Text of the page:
Tuberculosis kills more people than any other single infectious disease globally. Despite decades of research, there is no vaccine to prevent TB transmission. Bacille Calmette-Guerin (BCG) vaccine developed a century ago has little effect on pulmonary TB and does not control transmission. Lack of an effective vaccine emanates from lack of knowledge on correlates of protective immunity on which to base vaccine design and development. However, some household contacts who are extensively exposed to Mtb infection remain persistently negative to tuberculin skin test and interferon-gamma assay. These individuals called “resisters” clear Mtb infection early before the development of acquired immunity. The immunological basis of early Mtb clearance is yet to be established, however, innate lymphocytes such as monocytes/macrophages, dendritic cells, neutrophils and natural killer cells, and innate like T cells such as mucosal associated invariant T cells, invariant natural killer T cells and gamma-delta (γδ) T cells have been implicated in this early protection. One of the cells that has attracted increasing attention in recent years, in protection against Mtb is the natural killer cell. Emerging data from animal and epidemiological studies indicate that NK cells may play a significant role in the fight against Mtb. NK cells express various surface markers to recognize and kill both Mtb and Mtb-infected cells. In this review, recent advances in our understanding of NK cells in the fight against Mtb early during infection, with emphasis on cohort studies, will be presented.
Objectives: The aims of the study were to further elucidate the roles of M1 and M2 macrophages in the pathogenesis of EAE and the effects of treatment with M2 macrophages that target certain pro-inflammatory cytokines and with immunomodulatory preparations that beneficially influence the disease course should be in focus of future therapeutic trials. Results: Enhanced the total number of macrophages at the onset of clinical signs in the EAE group, consistent with an increased proportion of M1 cells and low numbers of M2 cells. As the disease progressed and the symptoms worsened, M1 cells were decreased and M2 cells were gradually increased till the peak. In the recovery stage, M2 cell numbers were gradually decreased. Treatment with M2 macrophages inhibited the NF-κb pathway, alleviated the symptoms of EAE, reduced inflammatory cell infiltration and demyelination in the central nervous system, and decreased the numbers of macrophages in the spleens. BAY-11-7082, an NF-κb blocking agent, could reduce the total number of macrophages both in vivo and in vitro, effectively prevented the EAE development, and significantly inhibited the symptoms EAE in mice. Conclusions: Macrophages may play a crucial role in the pathogenesis of EAE, while M2 macrophages have anti-inflammatory effects. Transfer of M2 macrophages to EAE mice can block the NF-κb pathway successfully and relieve the EAE symptoms. Application of NF-κb blockers is useful in the prevention and treatment of EAE.
Rheumatoid arthritis (RA) is a systemic inflammatory autoimmune disease that leads to joint destruction and disability. Despite a significant progress in administration of biological agents for RA patients, there is still a need for improved therapy. Intravenous-immunoglobulins (IVIG) , a pooled polyspecific immunoglobulin-G (IgG) extracted from 20,000 healthy subjects, showed beneficial therapeutic effect in patients with immune-deficiency, sepsis, and autoimmune diseases. The current study aim to investigate the beneficial effect of treatment with IVIG in established collagen induced arthritis in DBA/1j mice. Murine arthritis was induced in DBA/1j mice. The treatment with IVIG started when the disease was established. The clinical score was followed twice a week until day 48. The mice were bled for plasma, the paws were H&E stained. Cytokine profile in the plasma was analyzed by Luminex technology, titers of circulating anti-collagen antibodies in the plasma was tested by ELISA. Our results show that treatment with IVIG in murine, significantly rreduced the clinical arthritis score (P<0.001). Moreover, mode of action show that IVIG significantly reduced circulating level of inflammatory cytokines (IFN, IL-1β, IL-17, IL-6, TNFα) (P<0.001), inhibit anti-collagen antibodies (P < 0.001) in the plasma of CIA mice. Importantly, histopathological examination revealed that IVIG treatment prevented the migration of inflammatory immune cells into the cartilage and synovium, reduced the extent of joint damage and preserved joint architecture. Our results proved for the first time the valuable anti-inflammatory treatment of IVIG in experimental RA. We propose IVIG therapy for a subgroup of patients with as rheumatological-related diseases.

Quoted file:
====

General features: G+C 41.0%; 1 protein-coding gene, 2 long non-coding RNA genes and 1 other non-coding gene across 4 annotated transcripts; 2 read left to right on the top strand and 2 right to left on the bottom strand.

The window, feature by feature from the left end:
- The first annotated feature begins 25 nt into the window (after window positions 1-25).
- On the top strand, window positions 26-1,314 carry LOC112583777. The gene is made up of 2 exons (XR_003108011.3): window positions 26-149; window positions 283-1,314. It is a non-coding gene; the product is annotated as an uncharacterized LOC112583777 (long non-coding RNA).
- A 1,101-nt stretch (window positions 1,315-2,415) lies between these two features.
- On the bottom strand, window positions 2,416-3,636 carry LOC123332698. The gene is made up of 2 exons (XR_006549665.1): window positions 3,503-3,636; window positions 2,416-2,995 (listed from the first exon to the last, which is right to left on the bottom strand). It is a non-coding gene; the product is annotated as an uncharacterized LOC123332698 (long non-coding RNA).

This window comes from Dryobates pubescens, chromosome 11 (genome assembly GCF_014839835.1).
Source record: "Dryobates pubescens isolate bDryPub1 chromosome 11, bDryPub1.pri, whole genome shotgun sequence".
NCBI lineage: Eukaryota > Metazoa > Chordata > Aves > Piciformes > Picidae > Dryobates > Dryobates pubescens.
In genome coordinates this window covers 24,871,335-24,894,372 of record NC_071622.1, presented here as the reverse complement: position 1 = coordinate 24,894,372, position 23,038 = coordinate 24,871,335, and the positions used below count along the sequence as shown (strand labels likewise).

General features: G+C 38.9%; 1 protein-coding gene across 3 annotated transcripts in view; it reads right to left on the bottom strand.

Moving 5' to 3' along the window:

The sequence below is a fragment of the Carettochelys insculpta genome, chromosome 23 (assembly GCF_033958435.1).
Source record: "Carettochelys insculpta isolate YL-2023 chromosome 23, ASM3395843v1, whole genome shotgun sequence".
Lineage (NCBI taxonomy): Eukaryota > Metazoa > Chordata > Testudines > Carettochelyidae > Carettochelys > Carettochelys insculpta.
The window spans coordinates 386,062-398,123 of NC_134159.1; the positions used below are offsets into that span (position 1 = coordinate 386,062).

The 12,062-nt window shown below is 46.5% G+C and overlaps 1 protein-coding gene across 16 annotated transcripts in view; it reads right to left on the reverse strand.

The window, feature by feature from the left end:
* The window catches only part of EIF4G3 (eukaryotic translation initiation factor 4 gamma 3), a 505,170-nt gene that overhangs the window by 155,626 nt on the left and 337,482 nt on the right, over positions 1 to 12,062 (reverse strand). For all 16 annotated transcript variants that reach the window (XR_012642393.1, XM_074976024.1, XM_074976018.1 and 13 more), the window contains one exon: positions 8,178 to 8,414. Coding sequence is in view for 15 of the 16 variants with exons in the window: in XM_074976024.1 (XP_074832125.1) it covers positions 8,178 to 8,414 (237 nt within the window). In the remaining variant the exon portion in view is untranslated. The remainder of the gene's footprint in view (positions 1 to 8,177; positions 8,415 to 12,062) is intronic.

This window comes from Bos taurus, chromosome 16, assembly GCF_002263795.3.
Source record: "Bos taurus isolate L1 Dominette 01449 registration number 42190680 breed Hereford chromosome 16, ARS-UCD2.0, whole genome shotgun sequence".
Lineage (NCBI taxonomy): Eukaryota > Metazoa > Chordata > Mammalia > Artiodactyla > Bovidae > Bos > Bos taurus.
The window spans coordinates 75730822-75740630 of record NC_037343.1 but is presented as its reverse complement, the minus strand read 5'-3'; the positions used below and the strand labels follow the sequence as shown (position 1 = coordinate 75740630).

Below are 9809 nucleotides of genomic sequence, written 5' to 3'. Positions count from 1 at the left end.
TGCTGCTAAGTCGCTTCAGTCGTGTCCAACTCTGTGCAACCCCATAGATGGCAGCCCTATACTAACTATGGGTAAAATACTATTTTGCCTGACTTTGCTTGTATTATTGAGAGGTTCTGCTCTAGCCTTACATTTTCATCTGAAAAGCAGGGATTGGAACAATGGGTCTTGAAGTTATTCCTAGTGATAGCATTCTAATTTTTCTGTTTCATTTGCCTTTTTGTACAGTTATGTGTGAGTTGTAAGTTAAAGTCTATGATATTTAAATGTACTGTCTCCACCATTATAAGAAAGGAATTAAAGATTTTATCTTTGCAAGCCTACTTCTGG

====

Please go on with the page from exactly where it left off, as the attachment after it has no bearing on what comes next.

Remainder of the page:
The skin is a unique immune organ that constitutes a complex network of physical, chemical, and microbiological barriers against external insults. Keratinocytes are the most abundant cell type in the epidermis. These cells form the physical skin barrier and represent the first line of the host defense system by sensing pathogens via innate immune receptors, initiating antimicrobial responses and producing various cytokines, chemokines and antimicrobial peptides, which are important events in immunity. A damaged epidermal barrier in atopic dermatitis allows the penetration of potential allergens and pathogens to activate keratinocytes. Among the dysregulation of immune responses in atopic dermatitis, activated keratinocytes play a role in several biological processes that contribute to the pathogenesis of atopic dermatitis. In this review, we summarize the current understanding of the innate immune functions of keratinocytes in the pathogenesis of atopic dermatitis, with a special emphasis on skin-derived antimicrobial peptides and atopic dermatitis-related cytokines and chemokines in keratinocytes. An improved understanding of the innate immunity mediated by keratinocytes can provide helpful insight into the pathophysiological processes of atopic dermatitis and support new therapeutic efforts.